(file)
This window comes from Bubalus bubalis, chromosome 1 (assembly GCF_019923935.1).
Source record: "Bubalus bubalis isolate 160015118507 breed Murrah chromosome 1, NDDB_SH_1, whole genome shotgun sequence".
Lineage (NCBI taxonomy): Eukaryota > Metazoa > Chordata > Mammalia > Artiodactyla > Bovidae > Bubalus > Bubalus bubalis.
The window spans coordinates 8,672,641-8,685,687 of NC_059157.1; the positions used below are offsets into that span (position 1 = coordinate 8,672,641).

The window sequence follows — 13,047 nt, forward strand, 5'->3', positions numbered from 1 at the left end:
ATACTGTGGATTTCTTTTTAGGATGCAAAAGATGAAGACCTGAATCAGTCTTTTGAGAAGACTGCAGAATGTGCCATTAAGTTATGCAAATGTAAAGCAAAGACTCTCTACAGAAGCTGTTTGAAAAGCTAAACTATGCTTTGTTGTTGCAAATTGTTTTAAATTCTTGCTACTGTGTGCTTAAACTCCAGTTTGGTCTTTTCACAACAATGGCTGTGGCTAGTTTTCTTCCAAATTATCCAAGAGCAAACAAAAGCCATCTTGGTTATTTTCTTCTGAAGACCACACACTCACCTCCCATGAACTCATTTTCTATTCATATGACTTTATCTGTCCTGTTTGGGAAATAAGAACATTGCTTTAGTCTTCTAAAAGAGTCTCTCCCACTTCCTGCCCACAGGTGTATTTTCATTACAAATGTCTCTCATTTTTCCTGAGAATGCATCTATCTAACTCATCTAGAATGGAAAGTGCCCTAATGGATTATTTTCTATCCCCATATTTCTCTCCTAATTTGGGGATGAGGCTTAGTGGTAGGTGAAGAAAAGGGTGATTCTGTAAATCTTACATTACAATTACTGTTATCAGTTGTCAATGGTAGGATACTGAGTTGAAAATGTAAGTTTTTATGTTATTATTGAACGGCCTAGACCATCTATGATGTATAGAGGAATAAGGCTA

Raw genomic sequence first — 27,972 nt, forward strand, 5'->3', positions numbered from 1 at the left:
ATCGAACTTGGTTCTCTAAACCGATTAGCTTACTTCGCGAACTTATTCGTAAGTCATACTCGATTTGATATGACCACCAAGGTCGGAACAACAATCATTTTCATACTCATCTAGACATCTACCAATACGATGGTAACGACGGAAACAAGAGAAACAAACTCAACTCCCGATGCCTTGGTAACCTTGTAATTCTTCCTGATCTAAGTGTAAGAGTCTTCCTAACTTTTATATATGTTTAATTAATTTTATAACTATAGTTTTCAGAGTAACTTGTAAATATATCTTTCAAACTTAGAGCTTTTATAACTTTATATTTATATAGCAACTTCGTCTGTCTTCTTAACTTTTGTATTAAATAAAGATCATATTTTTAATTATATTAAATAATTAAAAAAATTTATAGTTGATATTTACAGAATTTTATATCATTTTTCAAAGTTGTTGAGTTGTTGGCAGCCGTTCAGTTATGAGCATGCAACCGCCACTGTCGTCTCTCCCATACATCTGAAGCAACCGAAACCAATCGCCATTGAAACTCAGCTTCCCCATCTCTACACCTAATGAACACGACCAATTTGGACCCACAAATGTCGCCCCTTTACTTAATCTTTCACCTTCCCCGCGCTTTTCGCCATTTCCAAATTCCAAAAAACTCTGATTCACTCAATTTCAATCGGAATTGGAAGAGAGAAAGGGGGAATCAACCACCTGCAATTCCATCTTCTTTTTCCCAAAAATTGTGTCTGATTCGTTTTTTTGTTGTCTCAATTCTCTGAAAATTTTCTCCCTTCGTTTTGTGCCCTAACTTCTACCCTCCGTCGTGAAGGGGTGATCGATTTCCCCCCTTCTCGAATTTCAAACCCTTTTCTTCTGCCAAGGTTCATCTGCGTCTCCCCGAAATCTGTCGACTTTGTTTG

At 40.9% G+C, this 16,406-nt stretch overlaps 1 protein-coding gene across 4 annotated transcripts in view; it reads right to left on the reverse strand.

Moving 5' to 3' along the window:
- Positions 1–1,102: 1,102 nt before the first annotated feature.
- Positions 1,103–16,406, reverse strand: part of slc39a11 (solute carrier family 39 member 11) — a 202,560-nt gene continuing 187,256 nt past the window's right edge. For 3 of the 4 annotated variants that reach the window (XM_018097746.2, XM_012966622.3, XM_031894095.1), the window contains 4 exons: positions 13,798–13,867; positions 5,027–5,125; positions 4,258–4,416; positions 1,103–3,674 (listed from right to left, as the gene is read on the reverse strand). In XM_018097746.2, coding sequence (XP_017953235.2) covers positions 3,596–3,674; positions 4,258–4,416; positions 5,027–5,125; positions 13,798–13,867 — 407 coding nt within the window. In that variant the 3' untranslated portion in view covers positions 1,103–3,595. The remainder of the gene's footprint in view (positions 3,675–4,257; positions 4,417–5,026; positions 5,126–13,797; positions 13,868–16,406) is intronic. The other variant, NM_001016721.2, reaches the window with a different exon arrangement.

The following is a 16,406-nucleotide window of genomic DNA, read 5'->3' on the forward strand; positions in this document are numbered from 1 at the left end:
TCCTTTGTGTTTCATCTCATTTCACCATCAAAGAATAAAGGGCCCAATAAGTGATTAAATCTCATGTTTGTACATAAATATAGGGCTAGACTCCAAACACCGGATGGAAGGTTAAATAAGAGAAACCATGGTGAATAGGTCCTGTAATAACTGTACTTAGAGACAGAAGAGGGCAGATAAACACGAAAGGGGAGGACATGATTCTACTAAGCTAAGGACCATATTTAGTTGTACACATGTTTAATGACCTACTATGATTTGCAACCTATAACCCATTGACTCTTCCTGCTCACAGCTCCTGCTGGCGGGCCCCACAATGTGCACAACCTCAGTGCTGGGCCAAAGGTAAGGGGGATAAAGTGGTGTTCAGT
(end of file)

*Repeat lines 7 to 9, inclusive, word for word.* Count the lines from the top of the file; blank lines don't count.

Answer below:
Raw genomic sequence first — 27,972 nt, forward strand, 5'->3', positions numbered from 1 at the left:
ATCGAACTTGGTTCTCTAAACCGATTAGCTTACTTCGCGAACTTATTCGTAAGTCATACTCGATTTGATATGACCACCAAGGTCGGAACAACAATCATTTTCATACTCATCTAGACATCTACCAATACGATGGTAACGACGGAAACAAGAGAAACAAACTCAACTCCCGATGCCTTGGTAACCTTGTAATTCTTCCTGATCTAAGTGTAAGAGTCTTCCTAACTTTTATATATGTTTAATTAATTTTATAACTATAGTTTTCAGAGTAACTTGTAAATATATCTTTCAAACTTAGAGCTTTTATAACTTTATATTTATATAGCAACTTCGTCTGTCTTCTTAACTTTTGTATTAAATAAAGATCATATTTTTAATTATATTAAATAATTAAAAAAATTTATAGTTGATATTTACAGAATTTTATATCATTTTTCAAAGTTGTTGAGTTGTTGGCAGCCGTTCAGTTATGAGCATGCAACCGCCACTGTCGTCTCTCCCATACATCTGAAGCAACCGAAACCAATCGCCATTGAAACTCAGCTTCCCCATCTCTACACCTAATGAACACGACCAATTTGGACCCACAAATGTCGCCCCTTTACTTAATCTTTCACCTTCCCCGCGCTTTTCGCCATTTCCAAATTCCAAAAAACTCTGATTCACTCAATTTCAATCGGAATTGGAAGAGAGAAAGGGGGAATCAACCACCTGCAATTCCATCTTCTTTTTCCCAAAAATTGTGTCTGATTCGTTTTTTTGTTGTCTCAATTCTCTGAAAATTTTCTCCCTTCGTTTTGTGCCCTAACTTCTACCCTCCGTCGTGAAGGGGTGATCGATTTCCCCCCTTCTCGAATTTCAAACCCTTTTCTTCTGCCAAGGTTCATCTGCGTCTCCCCGAAATCTGTCGACTTTGTTTG

At 40.9% G+C, this 16,406-nt stretch overlaps 1 protein-coding gene across 4 annotated transcripts in view; it reads right to left on the reverse strand.